Member Robert Hoge acknowledged that it may be a challenge to represent space on a coin. He asked whether or not an arrow might be used to symbolize spaceflight. Jim Adams, Senior Historian at the Smithsonian Institution’s National Museum of the American Indian, commented that arrow imagery would be fine but that star imagery is also appropriate for many Native cultures, giving as one example the Cherokee belief that the Pleiades star cluster is the ancestral home of their people.

2020: Anti-Discrimination Act of 1945

2020 will mark the 75th anniversary of the State of Alaska’s anti-discrimination law, regarded as the first such law criminalizing discrimination in the United States. The law was passed thanks in large part to the efforts of civil rights activist and Tlingit Nation member Elizabeth Peratrovich.

It is also said that the Alaska Territory’s law was one inspiration behind the later desegregation of National League Baseball.

Hoge spoke first about possible design concepts, suggesting a clasped hand motif. Numismatic author and CCAC member Michael Moran discouraged the “storyboarding” style of design, wherein an event or occurrence is portrayed too literally on a coin. He also alerted the CCAC to the existence of a poster of Peratrovich that could be used for artistic guidance.

Dennis Tucker expressed interest in the idea of clasped hands, noting the motif’s lengthy history in American numismatics – especially on Indian Peace Medals. Erik Jensen, however, shared his concern that the clasped hands are an Anglo symbol and do not necessarily register with Native culture. He recommended using Native American symbols of clan and family, such as those seen in totem poles, instead. Jensen also suggested that the artists involved in creating the new coin designs should read the speech Peratrovich gave in support of the anti-discrimination bill.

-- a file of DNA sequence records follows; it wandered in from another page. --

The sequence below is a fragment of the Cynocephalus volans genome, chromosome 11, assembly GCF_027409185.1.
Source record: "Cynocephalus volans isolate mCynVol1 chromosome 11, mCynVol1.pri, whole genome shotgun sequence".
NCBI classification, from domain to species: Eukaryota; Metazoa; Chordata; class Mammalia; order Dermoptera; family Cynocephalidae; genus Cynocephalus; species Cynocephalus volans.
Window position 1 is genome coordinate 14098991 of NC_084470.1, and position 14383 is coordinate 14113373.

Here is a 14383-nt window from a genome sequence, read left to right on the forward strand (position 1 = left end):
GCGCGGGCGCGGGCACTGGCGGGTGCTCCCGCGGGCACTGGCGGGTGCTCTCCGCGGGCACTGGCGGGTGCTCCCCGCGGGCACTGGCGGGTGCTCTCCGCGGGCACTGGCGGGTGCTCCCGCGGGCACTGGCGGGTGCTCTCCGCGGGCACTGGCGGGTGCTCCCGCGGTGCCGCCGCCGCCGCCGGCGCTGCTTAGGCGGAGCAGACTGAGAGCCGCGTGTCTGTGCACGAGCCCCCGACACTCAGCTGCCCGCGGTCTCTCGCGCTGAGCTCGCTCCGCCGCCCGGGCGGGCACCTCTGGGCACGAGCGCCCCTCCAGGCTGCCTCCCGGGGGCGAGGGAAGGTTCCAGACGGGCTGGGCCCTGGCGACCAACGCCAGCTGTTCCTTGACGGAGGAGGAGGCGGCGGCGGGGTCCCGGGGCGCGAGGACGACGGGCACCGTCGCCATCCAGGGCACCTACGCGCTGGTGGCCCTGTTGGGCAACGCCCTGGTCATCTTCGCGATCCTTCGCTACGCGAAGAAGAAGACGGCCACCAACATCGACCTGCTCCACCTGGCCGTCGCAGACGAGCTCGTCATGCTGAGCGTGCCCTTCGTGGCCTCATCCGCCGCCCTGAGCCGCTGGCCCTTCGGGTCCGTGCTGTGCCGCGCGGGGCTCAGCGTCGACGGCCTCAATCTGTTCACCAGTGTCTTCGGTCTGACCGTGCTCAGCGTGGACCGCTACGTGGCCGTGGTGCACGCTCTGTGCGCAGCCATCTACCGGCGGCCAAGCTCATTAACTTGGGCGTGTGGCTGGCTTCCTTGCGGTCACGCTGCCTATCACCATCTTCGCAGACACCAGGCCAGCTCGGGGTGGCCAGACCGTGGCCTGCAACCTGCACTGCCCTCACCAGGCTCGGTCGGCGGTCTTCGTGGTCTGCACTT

Adams mentioned the elaborately decorated and carved doors traditional in some Native cultures, and wondered if such doors opening would not serve as an effective symbol for the broad concept of anti-discrimination.

These and other concepts and recommendations for both the 2019 and 2020 Native American dollar reverses will now go to artists at the United States Mint for the production of candidate designs that will themselves be presented to the committee for a final decision later in the year.

On December 1 of last year, the Mint revealed the design for the 2017 dollar coin featuring Sequoyah, the inventor of the Cherokee syllabary. Rolls, bags and boxes of the 2017 coin will be available for order from the U.S. Mint beginning January 25. The 2018 entry in the series will feature famous Native American athlete Jim Thorpe.

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About the CCAC

The CCAC was created in 2003 to represent the interests of the American public when it comes to coin design. It serves as an advisory committee to the Secretary of the Treasury and is seated by people possessing expertise in numismatics, history and art, among other subjects. Depending on the role they play and how they are selected, members are appointed to either two-, three- or four-year terms.